Issues and Conclusion
The performance story on the Epox 9NPA+ motherboard is going to be a boring one — it runs at the same speeds as the other Athlon 64 motherboards we tested it against. Of course, this isn’t a bad thing at all, as the AMD processors are putting out great performance numbers, especially on the gaming front. The Epox 9NPA+ Ultra would make a superb basis for a gaming platform.
The overclocking performance on the board was better than average, but wasn’t able to topple our current kings of overclocking the new DFI NF4 motherboards. There is room for enthusiasts to tinker beyond what I did for this review, so there may still be a lot of potential in the board as the nForce4 Ultra chipset is doing quite well in this area.
The Epox 9NPA+ motherboard offered a healthy amount of features on the board that would keep most PC users satisfied. The feature set is really a base design on the nForce4 platform though; they didn’t include additional SATA channels over the included four that NVIDIA provides, nor did they include upgraded audio over what anyone else is offering. But, if you don’t think you need more than four SATA channels or higher quality on-board audio, the feature set that the 9NPA+ sports might be the perfect match for you.
The layout of the motherboard is unique to most other NF4 designs in that it gives a bit more consideration to cooling the MCP chipset than other manufacturer’s have. By not keeping the heatsink for the MCP pinned under the video card, Epox was able to make the heatsink larger and more effective than the other boards we have tested.
The Epox 9NPA+ BIOS had some surprising ingenuity in it with the inclusion of information on what SPD settings were if you left your memory settings on “Auto”. This allowed us to know settings we wanted to tweak without having to look up the memory specifications online or wait to boot into Windows to look at a CPUID screen. There were adequate overclocking options as well in there that should allow enthusiasts to tweak quite a bit.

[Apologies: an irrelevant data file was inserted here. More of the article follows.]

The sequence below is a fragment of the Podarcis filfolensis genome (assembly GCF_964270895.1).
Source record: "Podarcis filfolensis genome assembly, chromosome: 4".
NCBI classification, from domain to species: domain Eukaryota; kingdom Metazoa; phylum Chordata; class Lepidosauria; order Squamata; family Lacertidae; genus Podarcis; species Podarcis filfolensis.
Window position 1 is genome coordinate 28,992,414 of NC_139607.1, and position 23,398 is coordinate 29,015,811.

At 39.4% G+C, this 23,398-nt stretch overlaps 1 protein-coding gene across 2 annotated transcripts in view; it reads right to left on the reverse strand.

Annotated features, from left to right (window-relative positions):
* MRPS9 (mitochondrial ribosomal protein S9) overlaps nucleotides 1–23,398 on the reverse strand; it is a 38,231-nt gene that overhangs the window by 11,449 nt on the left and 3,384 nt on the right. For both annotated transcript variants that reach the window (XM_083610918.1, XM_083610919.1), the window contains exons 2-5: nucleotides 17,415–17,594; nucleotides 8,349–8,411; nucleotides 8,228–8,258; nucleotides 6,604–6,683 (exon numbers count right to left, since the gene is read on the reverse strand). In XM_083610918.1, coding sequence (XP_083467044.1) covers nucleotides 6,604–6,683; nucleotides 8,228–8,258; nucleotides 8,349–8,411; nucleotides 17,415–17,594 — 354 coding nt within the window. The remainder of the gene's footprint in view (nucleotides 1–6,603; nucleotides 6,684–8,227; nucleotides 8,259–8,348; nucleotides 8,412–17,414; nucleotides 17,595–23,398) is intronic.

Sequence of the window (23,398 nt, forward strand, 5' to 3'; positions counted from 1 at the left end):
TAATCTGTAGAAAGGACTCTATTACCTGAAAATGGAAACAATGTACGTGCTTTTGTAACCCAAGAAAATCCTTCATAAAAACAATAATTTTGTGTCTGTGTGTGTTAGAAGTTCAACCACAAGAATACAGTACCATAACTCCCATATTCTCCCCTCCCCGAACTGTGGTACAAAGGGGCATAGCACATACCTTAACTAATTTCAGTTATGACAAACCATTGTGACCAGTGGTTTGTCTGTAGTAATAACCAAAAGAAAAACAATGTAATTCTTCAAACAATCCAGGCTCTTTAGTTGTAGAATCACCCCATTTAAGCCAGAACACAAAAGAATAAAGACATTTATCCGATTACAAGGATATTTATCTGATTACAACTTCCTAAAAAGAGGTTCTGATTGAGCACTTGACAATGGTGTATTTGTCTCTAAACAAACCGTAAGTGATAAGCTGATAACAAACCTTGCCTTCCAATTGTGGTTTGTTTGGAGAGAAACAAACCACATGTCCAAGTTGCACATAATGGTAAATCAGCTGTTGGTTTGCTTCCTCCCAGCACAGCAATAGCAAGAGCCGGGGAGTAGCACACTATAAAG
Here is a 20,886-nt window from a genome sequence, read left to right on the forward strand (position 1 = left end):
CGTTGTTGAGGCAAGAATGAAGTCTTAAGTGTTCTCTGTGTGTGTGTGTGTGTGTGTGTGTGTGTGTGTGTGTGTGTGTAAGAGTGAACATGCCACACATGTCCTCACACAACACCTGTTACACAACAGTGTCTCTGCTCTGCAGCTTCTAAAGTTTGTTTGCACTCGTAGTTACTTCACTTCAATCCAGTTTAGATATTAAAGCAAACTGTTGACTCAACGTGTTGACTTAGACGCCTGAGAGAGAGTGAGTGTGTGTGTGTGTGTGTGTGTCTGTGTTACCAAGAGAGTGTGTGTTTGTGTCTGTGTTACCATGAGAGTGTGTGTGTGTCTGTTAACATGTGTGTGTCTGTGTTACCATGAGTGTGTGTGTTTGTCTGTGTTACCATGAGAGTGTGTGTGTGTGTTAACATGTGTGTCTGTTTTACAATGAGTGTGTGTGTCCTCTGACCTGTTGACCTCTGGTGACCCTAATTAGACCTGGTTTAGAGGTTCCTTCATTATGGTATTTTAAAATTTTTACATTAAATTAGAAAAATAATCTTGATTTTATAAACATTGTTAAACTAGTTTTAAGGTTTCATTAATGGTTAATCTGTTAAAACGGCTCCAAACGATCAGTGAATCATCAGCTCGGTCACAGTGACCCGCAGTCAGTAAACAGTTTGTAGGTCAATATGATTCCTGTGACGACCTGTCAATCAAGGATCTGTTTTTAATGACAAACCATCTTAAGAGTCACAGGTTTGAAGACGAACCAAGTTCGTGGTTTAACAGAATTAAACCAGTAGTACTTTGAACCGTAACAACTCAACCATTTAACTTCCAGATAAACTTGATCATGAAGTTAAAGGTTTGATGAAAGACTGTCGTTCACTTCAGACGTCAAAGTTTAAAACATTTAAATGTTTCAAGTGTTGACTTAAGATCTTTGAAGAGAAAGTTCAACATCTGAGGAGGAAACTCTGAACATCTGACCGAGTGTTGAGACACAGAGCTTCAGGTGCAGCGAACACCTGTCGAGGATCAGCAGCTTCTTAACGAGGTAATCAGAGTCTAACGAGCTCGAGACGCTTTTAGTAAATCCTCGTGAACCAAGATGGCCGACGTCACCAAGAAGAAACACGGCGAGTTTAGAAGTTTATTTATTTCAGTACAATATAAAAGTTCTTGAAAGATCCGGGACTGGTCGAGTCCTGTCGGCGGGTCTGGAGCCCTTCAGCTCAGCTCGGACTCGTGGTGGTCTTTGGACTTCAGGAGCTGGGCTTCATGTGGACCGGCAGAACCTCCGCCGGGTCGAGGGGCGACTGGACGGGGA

At the time of this publication, the Epox 9NPA+ Ultra didn’t have many sellers, but could still be found for around $135. While that definitely isn’t the cheapest NF4 motherboard on the market, most of the others priced below it are not running the Ultra version, but instead the vanilla nForce4. It seems that the $130-150 price is going to be where the NF4 Ultra chipset boards are going to hang around for a while, so you’ll definitely want to compare the Epox board to other options to see what best fits your needs.
The only issues I had with the Epox 9NPA+ motherboard were relatively minor. The heatsink on the north bridge, though well placed, comes very close to contact with the PCIe x16 slot and thus the PCI Express video cards. None of the cards I tested (including the X800 XT, 6800 GT and 6600 GT) had any problems with this placement, but it is something to be aware of.
The lack of a Firewire header on the rear connectors of the motherboard just means you have an extra step before you can utilize the feature, but most other manufacturers are putting one on there, to avoid the headache.
The DIMM slots were maybe just a hair to close together as well and if your memory modules have wider heatsinks they may make contact.
The Epox 9NPA+ Ultra is a fast and overclocker friendly motherboard that has a price most users will be able to accept. There are other competing boards in this price range, but they may not have the same feature set or overclocking friendly BIOS that the Epox board does. So while the board is not our hands down pick for the nForce4 Ultra chipset, it should be considered one of the better options.
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